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Any way to tell if some remote lots I have ever floods? It's 3 hours away and i've been there a few times and even after rains seems not, but I'd like to be sure. would driving some white wood stakes in a bunch of places and coming back in a few months show a water mark?

Anything distinctive in the grass or soil indicate flooding?

Do any of these images indicate rain run off flooding? Right now being winter in Central Florida and everything looks dry and brown like this.

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UPDATE 4/20/2020: Something like this?

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    Have you looked at a USGS flood map for the area? – George Anderson Apr 20 at 0:51
  • yes. FEMA maps are saying these lots lots are in some very small patches of Flood Zones though they are not near any bodies of waters. there is only a dried out pond that is 200 feet away that according to Google Earth elevations is about 4 feet lower than my lots. I do have a neighbor that is maybe 2 feet higher than me. The soil is very sandy and porous. I would need to pay for an elevation survey to challenge the FEMA maps. Also because of the classification the county wan't an environmental study report to confirm they are not in a wetland or have protected species. – Hell.Bent Apr 20 at 11:10
  • Also want to point out I have no development within a mile of me. streets are not paved and no storm drains. I got the lots bundled into a deal with another lot that has no issues. I was aware of the Fema map but after standing on the lots and checking Google elevations I was convinced the Fema maps can't be right. Also their is always land fill and reshaping with ditches. Because the lots were basically free, i'm not looking to invest too much in surveys or reports until it makes sense. – Hell.Bent Apr 20 at 11:22
  • A study of google earth elevations shows major irregularities with what FEMA thinks is a low lying area flood area in here. For example most of my lot is at 115-116' above sea level and I have neighbors right next to me at 112' above sea level that Fema is saying is not in the flood zone. The center of the dried out pond 200' feet away is at 108' above sea level . I dont know how much i can trust Google Earth elevations though. I stood there and don't see a wet land or flood zone. – Hell.Bent Apr 20 at 12:03
  • Wait -- you bought a bunch of land with intent to build but didn't get flood history or any sort of permitting done first? Why? – Carl Witthoft Apr 20 at 19:23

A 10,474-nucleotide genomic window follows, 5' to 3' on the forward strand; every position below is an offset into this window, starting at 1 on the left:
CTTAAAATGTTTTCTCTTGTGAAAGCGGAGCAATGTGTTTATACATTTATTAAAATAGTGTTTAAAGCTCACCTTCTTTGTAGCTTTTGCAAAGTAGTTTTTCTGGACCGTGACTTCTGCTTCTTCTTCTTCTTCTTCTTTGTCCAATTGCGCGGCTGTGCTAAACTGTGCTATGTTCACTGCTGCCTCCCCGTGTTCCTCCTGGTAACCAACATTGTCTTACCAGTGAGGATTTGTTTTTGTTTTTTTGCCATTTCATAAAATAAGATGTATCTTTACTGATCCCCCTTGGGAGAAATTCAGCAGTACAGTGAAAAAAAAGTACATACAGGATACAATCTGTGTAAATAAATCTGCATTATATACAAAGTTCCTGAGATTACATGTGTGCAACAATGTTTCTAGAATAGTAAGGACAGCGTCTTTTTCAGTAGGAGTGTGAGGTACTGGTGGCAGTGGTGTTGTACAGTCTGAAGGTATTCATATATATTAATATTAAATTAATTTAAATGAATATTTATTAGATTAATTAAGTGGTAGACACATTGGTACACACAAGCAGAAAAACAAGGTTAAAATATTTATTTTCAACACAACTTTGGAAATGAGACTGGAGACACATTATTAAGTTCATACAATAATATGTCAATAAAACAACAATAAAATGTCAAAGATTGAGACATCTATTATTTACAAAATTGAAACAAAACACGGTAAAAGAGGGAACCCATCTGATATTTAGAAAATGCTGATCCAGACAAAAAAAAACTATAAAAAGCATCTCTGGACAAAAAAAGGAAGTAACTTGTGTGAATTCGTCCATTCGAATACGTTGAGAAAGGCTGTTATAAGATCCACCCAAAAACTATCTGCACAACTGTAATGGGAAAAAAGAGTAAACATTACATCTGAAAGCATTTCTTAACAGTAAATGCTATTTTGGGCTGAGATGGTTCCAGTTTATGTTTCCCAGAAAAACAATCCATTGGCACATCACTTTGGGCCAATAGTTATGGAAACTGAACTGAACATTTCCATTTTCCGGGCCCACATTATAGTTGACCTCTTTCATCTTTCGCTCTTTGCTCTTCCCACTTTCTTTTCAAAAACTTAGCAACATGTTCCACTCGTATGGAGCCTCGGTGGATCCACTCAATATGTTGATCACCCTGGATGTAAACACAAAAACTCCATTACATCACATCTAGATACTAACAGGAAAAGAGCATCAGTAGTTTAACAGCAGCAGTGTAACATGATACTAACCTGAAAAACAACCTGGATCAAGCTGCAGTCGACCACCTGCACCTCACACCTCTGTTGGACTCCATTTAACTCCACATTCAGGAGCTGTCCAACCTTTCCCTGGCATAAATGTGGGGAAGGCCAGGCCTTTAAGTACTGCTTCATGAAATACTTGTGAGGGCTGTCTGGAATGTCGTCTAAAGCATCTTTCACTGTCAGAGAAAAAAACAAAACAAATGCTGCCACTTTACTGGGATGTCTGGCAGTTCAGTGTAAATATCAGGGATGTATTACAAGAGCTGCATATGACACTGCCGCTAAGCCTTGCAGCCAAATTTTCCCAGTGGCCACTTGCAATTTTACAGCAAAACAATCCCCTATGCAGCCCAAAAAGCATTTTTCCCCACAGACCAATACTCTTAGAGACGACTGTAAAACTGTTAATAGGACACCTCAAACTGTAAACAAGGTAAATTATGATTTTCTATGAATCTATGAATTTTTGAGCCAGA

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You could make indicators, e.g. stakes with a water-soluble dye (food coloring? water-color marker?) at various levels, covered by a plastic tube, and with a cone over the top, leaving some air-space between cone and tube. Direct rain should not be able to hit the stake, but standing water would rise in the tube, blurring the dye marks.

These indicators would be very inexpensive and easy to make, so set out a fair number in different locations.

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    ...but test them. There is also "water-finding paste" intended for showing water in fuel tanks, but it might be affected by humidity / dew inside the tube. – Ecnerwal Apr 20 at 1:56
  • Thanks. gonna do some testing. Down here it rains sideways some times – Hell.Bent Apr 20 at 11:47
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You really can't test based on one season or one year, that's why there are flood maps. The house I grew up in flooded once in 20 years. The first year of ownership it didn't flood, it flooded 15 years later.

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    Great point - monitoring for 1 year might confirm a positive, but it can't confirm a negative. If the property only floods during a 10-year storm, you'd only find that out after monitoring the property for, on average, 10 years. You can't say the lot never floods, but you can say it does/doesn't flood under whatever conditions you tested. – Nuclear Wang Apr 20 at 14:52
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The fourth picture looks like the initial growth after a flood event. Not certain. Check the species (on the gardening SE), if it is a swamp/wetland plant then it may be growing to indicate the edge of the standing water (plants start growing in the shallow water). The line of young trees may approximately follow the contour line. Look at known flood sites to see the same pattern.

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Ecological and geological tests.

The fourth picture looks like the initial growth after a flood event. Not certain. Check the species (on the gardening SE), if it is a swamp/wetland plant then it may be growing to indicate the edge of the standing water (plants start growing in the shallow water). The line of young trees may approximately follow the contour line. Look at known flood sites to see the same pattern.

Also, if flooding with still water there may be a very thin layer of silt that would not occur otherwise, difficult to check years later.

Possibly, a surface soil scraping left in a covered bowl of shallow water will hatch the invertebrates (mosquitoes etc) - then check if they are water species.

Lastly, investigate the topology around the site (up and down hill) looking for the temporary streambeds where runoff flows. These are easier to identify even a year or two after flooding.

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